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Eyewitness on the fire line: DNR, EFR, prison crews attack Mount Si's '444 Fire'

  - Carol Ladwig/Staff Photo
— image credit: Carol Ladwig/Staff Photo

Smoke gusts and curls along the trail and into my eyes as I work to keep up with DNR spokesperson Seth Barnes Sunday. We’re at the head of the fire, he says, walking along a steep trench that crews from the Department of Natural Resources, Eastside Fire & Rescue, and the Larch Corrections Center spent the last two mornings cutting into the hillside.

The flames are just small fingers here, where DNR helicopters dumped 270-gallon buckets of water throughout the day Saturday.

They burn right up to the edge of the trench, just a step away from my boots, but no further, because dirt can’t burn. They’re burning deep inside huge logs, though, making the air hot and dry.

A deep breath feels wrong, like inhaling sand, and the sunlight slanting through the smoke makes everything look ashy.

Down the slope of one of these newly made trails, Barnes spots a little black mole, moving fast but not frantically, as it crosses the trench from the burning side of the hill to the safe side. Once it’s across, Barnes says, “He’s OK now!”

Fire crews are also working fast, but not frantically, clearing snags and branches over trails, hauling out hoses, and cutting the trench as needed. The 4,100-foot mountain is loud with the sounds of chainsaws and trees falling, and the nonstop pumps that are pulling water from temporary ponds, like huge above-ground pools, and pushing it into the hoses strewn all around the trenches.

As we head back down the trail, marked with pink “Escape Route” ribbons, a few minutes later, the crew that had been cutting branches has finished that work and traded their chainsaws for pickaxes, to cut another firefighting trench.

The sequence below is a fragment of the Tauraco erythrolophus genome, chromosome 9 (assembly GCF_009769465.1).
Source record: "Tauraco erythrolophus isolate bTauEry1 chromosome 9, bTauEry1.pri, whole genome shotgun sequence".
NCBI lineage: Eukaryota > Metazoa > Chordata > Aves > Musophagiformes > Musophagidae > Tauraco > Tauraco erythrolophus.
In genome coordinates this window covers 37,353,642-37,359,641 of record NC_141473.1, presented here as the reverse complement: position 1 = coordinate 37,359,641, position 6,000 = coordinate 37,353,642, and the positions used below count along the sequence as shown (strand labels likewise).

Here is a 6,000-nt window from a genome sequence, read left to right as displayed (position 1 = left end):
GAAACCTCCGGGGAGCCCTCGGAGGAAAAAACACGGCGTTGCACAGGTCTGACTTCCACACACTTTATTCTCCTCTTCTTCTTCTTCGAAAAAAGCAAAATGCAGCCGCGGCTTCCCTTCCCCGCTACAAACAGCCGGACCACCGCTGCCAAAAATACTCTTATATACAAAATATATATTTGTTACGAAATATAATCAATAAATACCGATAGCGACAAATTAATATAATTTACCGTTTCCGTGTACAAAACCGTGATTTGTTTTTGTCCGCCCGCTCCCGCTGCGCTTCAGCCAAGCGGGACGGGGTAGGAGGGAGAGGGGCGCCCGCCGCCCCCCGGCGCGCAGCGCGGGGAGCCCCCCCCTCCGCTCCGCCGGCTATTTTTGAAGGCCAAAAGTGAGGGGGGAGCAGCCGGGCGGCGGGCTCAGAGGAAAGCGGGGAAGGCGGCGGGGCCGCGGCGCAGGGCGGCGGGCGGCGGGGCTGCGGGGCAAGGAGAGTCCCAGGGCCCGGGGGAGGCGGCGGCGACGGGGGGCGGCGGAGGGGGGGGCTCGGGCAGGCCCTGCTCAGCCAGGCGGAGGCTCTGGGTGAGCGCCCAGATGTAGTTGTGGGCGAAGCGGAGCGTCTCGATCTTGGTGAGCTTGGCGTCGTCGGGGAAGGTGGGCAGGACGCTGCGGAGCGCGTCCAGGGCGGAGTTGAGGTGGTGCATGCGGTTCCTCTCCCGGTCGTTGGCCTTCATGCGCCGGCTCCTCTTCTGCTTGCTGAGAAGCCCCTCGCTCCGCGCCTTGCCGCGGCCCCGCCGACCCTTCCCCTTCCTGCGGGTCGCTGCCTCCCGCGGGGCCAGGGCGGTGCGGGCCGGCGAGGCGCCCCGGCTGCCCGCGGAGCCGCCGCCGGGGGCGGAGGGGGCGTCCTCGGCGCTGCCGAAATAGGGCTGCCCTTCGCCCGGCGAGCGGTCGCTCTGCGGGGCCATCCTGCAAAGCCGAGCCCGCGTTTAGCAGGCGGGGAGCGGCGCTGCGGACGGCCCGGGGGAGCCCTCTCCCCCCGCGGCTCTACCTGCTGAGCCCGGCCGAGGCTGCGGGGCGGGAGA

The DNR has taken the lead in fighting the Mount Si fire, called Fire 444 because it’s burning off 444th Avenue on DNR land. The department has set up a command post at a private home near the base of the fire, and is working closely with North Bend’s fire department and other Eastside Fire crews, which are providing support.

Attacking the blaze

EFR crews were the first to respond to the fire, which began Friday. DNR helicopters were dispatched from Ellensburg, one on Friday, another on Saturday, to help firefighters get ahead of the flames on the steep, rocky terrain. The two helicopters dumped water on the head of the 18-acre fire all day Saturday, while firefighters chased the back of the fire up the hillside, Barnes said. A helicopter was available Sunday, too, he said, but hadn’t been needed by mid-afternoon.

By Sunday evening, the DNR estimated the fire at 50 percent containment. No homes are in danger from the flames, and no evacuations were ordered, as of Monday morning. However, the Mount Si, Little Si and Garden Loop trails were all closed over the weekend, and are likely to remain closed until the fire is completely extinguished.

A DNR fire investigator, on-site since Saturday, determined Monday that the fire was caused by human activity.

Fire 444 is one of several active wildfires in the state that the DNR is currently attacking. According to a report from North Bend City Administrator Londi Lindell, the DNR has another base camp set up at Twin Falls Middle School.

About 80 firefighters are attacking the fire, Barnes said, and with the cooling trend in the weather and an increase in humidity, he was optimistic that the fire could be completely extinguished in a week. Crews would stay behind for another day or so beyond that, he added, to “rehabilitate” the trails they cut, restoring brush and adding drainage channels, to prevent erosion.

More than half the firefighters Sunday, about 50 of them, were inmates from the Larch Corrections Center in Yacolt, Wash. Barnes said the DNR’s work program for these prisoners is considered a privilege, and each inmate has to apply for the opportunity and the training that comes with it. They also have to meet several requirements, such as a history of good behavior, with no violent offenses, and they must be in the later stages of their sentences, to minimize their flight risk. In return for their service, the inmates can earn a small amount of pay, too.

DNR’s fire managers ask that the public remember to practice good stewardship and be careful when recreating in wooded areas. Conditions are warm and dry, and fire danger is increasing. The blaze is a reminder to clean debris and shrubbery away from homes and structures, clean gutters and roofs, and cut limbs on trees near the ground.

Go to www.firewise.org to learn how to protect your home.

 

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